Picture special: Wicker wolf burned in York as Jorvik Viking Centre gets set to reopen

0
Have your say

FLAMES from a giant wicker wolf lit up the night sky ahead of next weekend’s return of the Vikings to York’s Jorvik Viking Centre.

The 25ft tall wicker wolf, which represented Norse God Odin’s wolf companion Geri, was burned in a ceremony involving Vikings carrying flaming torches at Bustardthorpe Field in York.

Flames from a 25ft wicker wolf lit the dusk sky in York to welcome the return of the Vikings to Yorks Jorvik Viking Centre, which re-opens on Saturday 8 April 2017. 
Photo: Anthony Chappel-Ross

Flames from a 25ft wicker wolf lit the dusk sky in York to welcome the return of the Vikings to Yorks Jorvik Viking Centre, which re-opens on Saturday 8 April 2017. Photo: Anthony Chappel-Ross

The Jorvik Viking Centre, which has been closed since it was hit by the devastating 2015 Boxing Day floods, is set to reopen to the public at 10am on Saturday, April 8, after undergoing a £4m major redesign.

The wolf burning ceremony took place as the centre was handed back to York Archaeological Trust by RMA Themed Attractions, the company behind the re-imagining of the world-famous centre.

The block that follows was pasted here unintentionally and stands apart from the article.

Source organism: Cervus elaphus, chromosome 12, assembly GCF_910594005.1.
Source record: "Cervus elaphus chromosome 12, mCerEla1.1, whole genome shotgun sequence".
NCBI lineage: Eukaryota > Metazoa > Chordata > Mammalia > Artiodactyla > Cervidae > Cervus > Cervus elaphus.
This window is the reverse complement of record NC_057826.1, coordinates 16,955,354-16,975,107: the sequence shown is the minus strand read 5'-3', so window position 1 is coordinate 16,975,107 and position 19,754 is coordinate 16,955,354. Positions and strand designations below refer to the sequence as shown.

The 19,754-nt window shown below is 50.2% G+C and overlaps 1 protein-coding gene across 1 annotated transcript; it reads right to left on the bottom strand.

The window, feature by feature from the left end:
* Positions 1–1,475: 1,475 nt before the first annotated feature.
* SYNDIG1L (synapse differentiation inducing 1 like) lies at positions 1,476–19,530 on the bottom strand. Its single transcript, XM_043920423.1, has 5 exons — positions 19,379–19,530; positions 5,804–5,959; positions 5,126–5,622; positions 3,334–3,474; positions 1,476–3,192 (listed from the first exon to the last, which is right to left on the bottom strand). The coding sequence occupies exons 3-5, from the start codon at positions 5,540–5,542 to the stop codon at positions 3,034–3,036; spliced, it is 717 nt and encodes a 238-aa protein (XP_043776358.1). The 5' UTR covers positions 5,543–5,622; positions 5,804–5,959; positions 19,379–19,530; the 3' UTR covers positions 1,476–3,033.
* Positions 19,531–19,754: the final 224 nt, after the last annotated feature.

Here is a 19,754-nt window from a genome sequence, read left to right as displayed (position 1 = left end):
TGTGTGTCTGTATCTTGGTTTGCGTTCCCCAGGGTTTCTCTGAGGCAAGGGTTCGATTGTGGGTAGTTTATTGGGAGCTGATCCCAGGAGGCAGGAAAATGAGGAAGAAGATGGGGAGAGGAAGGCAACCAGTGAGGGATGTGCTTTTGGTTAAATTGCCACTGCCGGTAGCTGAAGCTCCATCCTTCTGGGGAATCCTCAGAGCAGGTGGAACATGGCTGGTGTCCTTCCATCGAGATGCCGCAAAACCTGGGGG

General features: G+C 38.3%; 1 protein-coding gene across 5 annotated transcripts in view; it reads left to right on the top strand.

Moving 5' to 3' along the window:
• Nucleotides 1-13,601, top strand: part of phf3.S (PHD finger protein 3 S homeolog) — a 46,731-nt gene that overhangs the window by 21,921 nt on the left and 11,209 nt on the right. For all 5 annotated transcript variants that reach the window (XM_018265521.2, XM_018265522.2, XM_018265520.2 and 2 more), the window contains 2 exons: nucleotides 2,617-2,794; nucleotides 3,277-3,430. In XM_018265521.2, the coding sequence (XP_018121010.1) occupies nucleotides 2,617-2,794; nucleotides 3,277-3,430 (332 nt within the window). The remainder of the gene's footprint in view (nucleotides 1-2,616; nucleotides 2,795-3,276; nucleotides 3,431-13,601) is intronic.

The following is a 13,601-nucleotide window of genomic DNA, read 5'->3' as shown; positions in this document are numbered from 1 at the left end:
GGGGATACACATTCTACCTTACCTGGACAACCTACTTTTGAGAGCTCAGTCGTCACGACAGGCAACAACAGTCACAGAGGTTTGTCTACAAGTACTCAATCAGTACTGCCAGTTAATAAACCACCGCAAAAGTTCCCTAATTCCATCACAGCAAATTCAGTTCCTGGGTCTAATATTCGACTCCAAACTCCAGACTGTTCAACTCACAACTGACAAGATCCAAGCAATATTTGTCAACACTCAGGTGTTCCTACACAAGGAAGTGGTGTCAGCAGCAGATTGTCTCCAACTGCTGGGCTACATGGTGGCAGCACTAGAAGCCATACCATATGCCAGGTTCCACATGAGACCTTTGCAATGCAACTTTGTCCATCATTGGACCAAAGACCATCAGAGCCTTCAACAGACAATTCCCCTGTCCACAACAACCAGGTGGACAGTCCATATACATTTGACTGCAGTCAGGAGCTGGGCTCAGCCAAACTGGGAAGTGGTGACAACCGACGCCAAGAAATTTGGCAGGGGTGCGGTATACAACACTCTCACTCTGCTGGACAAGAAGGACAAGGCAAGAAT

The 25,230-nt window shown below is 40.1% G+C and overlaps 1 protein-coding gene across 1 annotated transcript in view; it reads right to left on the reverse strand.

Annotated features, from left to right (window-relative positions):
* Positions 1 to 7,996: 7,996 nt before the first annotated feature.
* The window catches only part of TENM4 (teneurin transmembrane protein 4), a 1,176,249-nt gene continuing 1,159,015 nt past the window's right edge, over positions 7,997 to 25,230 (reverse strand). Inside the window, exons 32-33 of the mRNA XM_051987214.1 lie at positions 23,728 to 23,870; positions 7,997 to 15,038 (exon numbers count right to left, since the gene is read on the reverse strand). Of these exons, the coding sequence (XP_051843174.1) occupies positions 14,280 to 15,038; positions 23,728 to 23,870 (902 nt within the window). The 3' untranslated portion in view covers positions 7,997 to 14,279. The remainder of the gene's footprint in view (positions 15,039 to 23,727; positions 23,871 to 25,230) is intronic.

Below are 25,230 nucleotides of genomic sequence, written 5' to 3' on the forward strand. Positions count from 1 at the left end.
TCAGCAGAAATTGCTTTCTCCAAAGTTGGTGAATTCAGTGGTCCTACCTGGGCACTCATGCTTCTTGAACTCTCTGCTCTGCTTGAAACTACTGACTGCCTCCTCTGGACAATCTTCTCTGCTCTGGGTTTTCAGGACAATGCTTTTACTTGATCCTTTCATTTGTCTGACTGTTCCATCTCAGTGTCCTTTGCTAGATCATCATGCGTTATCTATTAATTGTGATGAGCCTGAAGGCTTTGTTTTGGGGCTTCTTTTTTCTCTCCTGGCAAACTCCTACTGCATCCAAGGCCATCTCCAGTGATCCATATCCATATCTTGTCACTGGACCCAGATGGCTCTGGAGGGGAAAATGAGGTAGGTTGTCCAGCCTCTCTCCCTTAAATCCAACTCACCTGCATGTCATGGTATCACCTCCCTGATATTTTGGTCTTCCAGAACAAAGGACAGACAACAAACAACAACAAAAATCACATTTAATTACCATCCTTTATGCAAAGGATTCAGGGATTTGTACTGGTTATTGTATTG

The opening weekend will see a host of Viking-themed entertainment taking place in Coppergate Square.

There will be Norse sagas and storytelling, skirmishes and have-a-go sessions for potential new Viking recruits starting from 9am on Saturday.

Live music, as well as some of the music created for the new galleries, will ring around Coppergate to get everyone in the Viking mood.

Sarah Maltby, director of attractions for York Archaeological Trust, said: “The wolf was used in Viking symbology to represent the hunter, which is entirely appropriate for the new Jorvik Viking Centre, as the first Viking character that visitors will see is a hunter heading back into the city with his dog as our visitors arrive in their time capsule.

“Wolves also put in an appearance in the visions conjured up by our storyteller later in the reconstruction of Viking-age Coppergate, when he tells the story of Ragnarok – the Viking apocalypse, as one of the guardians of the gates of Hel, Gromr, is recreated in the Skald’s fire.”

She added: “As a special treat, the first 100 sets of visitors to arrive on Saturday morning will be presented with a golden ticket for a special limited-edition coin set, which they will be able to collect from our resident Viking coin-striker.

“We can also announce that as all of the time slots for the opening weekend were booked, we have now opened up additional fast track tickets for people to pre-book their visit in advance, although we will have plenty of capacity for walk-up visitors throughout the weekend, with a packed programme of entertainment to keep them amused whilst they wait.” Go to www.jorvikvikingcentre.co.uk